• A: Several years ago, federal law ordered all the states to create a central registry to process most child support payments for that state. In Texas, that central state registry is called the "State Disbursement Unit." It is run by the Office of the Attorney General, but just because your payments are processed through the SDU does not necessarily mean you have a case open with the Attorney General. The rules regarding where payments should be made can be complicated and confusing. Fortunately, the DRO has a direct link to the SDU computer system, and we can answer questions about your child support payments even when those payments go through the SDU. Our automated system is available 24 hours a day (546-2159) and our clerks are available to answer more complicated questions during our regular business hours, 8:00 a.m. - 4:40 p.m., Monday - Friday.
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  • Q: What if I have a case with the Attorney General?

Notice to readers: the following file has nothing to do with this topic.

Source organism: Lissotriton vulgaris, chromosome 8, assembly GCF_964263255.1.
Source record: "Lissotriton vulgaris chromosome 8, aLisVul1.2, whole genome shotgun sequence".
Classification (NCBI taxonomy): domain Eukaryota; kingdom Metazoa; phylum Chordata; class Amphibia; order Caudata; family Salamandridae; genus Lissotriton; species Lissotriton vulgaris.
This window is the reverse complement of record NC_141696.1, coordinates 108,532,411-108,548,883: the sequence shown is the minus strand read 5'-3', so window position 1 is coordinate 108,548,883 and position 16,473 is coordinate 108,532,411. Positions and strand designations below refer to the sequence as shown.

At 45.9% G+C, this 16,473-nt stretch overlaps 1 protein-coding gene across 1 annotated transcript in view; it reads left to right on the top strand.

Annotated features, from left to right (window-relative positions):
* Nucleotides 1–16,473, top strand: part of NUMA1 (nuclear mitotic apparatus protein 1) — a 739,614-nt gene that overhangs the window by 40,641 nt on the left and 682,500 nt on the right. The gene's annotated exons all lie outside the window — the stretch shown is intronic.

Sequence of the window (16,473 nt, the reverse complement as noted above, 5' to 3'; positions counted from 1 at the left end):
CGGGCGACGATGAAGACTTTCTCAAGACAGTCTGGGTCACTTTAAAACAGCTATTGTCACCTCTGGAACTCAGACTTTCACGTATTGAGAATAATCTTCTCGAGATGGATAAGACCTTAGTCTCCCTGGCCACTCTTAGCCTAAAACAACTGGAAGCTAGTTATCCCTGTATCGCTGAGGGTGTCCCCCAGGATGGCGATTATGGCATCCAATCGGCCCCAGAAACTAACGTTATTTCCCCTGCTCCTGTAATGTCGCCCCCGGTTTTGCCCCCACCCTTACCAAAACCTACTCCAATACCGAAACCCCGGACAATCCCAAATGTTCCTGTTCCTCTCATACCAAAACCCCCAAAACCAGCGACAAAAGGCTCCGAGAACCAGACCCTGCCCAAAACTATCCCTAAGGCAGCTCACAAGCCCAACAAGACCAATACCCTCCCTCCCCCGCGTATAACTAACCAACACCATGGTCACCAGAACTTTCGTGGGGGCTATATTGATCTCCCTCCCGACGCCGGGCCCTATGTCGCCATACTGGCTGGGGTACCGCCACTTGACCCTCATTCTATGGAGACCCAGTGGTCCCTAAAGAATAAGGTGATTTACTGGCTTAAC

• A: If you have an open case with the Texas Attorney General ’s Office, we can provide you with payment information, or: You can get that information from the Attorney General's Interactive Child Support web site, or by calling 1(800) 252-8014 for the automated system or the El Paso area call center at (915) 855-3540 if you live in East El Paso, or (915) 772-1115 if you live in Central or West El Paso. If you do not know whether you have a case open with the OAG, you can call these same numbers to find out, or access their website.
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  • Q: Wait - is the DRO different from the Attorney General? I thought they were the same, since they both handle child support.
  • A: No, the DRO is a county office, handling only cases in El Paso County, while the OAG (Office of the Attorney General) is a state office. The OAG is the official state child support agency, (also called the "IV-D" agency - pronounced "four-dee"). The federal government passed a law in 1995 requiring all states to have a state-wide child support program under Title IV-D, Part D of the Social Security Act. All states have a state child support office, but Texas's system of local child support offices is unusual.